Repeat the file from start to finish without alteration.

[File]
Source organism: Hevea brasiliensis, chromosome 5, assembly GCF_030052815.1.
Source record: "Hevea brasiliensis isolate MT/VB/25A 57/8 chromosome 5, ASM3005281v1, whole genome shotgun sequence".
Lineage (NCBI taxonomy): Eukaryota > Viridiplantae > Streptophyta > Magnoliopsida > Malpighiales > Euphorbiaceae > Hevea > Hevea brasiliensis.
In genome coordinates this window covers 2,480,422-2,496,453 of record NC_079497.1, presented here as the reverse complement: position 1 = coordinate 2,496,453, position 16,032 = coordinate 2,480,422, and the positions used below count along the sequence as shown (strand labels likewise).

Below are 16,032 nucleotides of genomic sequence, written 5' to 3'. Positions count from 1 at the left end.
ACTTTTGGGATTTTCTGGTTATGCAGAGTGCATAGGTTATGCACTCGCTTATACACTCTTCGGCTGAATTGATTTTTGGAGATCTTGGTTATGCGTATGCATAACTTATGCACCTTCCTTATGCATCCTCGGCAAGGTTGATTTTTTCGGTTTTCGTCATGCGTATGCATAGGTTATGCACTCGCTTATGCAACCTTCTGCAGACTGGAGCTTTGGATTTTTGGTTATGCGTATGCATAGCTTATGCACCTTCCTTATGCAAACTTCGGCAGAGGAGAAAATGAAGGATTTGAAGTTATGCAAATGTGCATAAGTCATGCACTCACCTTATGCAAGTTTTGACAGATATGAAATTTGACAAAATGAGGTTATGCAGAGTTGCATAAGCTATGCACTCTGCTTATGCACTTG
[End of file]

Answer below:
Source organism: Hevea brasiliensis, chromosome 5, assembly GCF_030052815.1.
Source record: "Hevea brasiliensis isolate MT/VB/25A 57/8 chromosome 5, ASM3005281v1, whole genome shotgun sequence".
Lineage (NCBI taxonomy): Eukaryota > Viridiplantae > Streptophyta > Magnoliopsida > Malpighiales > Euphorbiaceae > Hevea > Hevea brasiliensis.
In genome coordinates this window covers 2,480,422-2,496,453 of record NC_079497.1, presented here as the reverse complement: position 1 = coordinate 2,496,453, position 16,032 = coordinate 2,480,422, and the positions used below count along the sequence as shown (strand labels likewise).

Below are 16,032 nucleotides of genomic sequence, written 5' to 3'. Positions count from 1 at the left end.
ACTTTTGGGATTTTCTGGTTATGCAGAGTGCATAGGTTATGCACTCGCTTATACACTCTTCGGCTGAATTGATTTTTGGAGATCTTGGTTATGCGTATGCATAACTTATGCACCTTCCTTATGCATCCTCGGCAAGGTTGATTTTTTCGGTTTTCGTCATGCGTATGCATAGGTTATGCACTCGCTTATGCAACCTTCTGCAGACTGGAGCTTTGGATTTTTGGTTATGCGTATGCATAGCTTATGCACCTTCCTTATGCAAACTTCGGCAGAGGAGAAAATGAAGGATTTGAAGTTATGCAAATGTGCATAAGTCATGCACTCACCTTATGCAAGTTTTGACAGATATGAAATTTGACAAAATGAGGTTATGCAGAGTTGCATAAGCTATGCACTCTGCTTATGCACTTG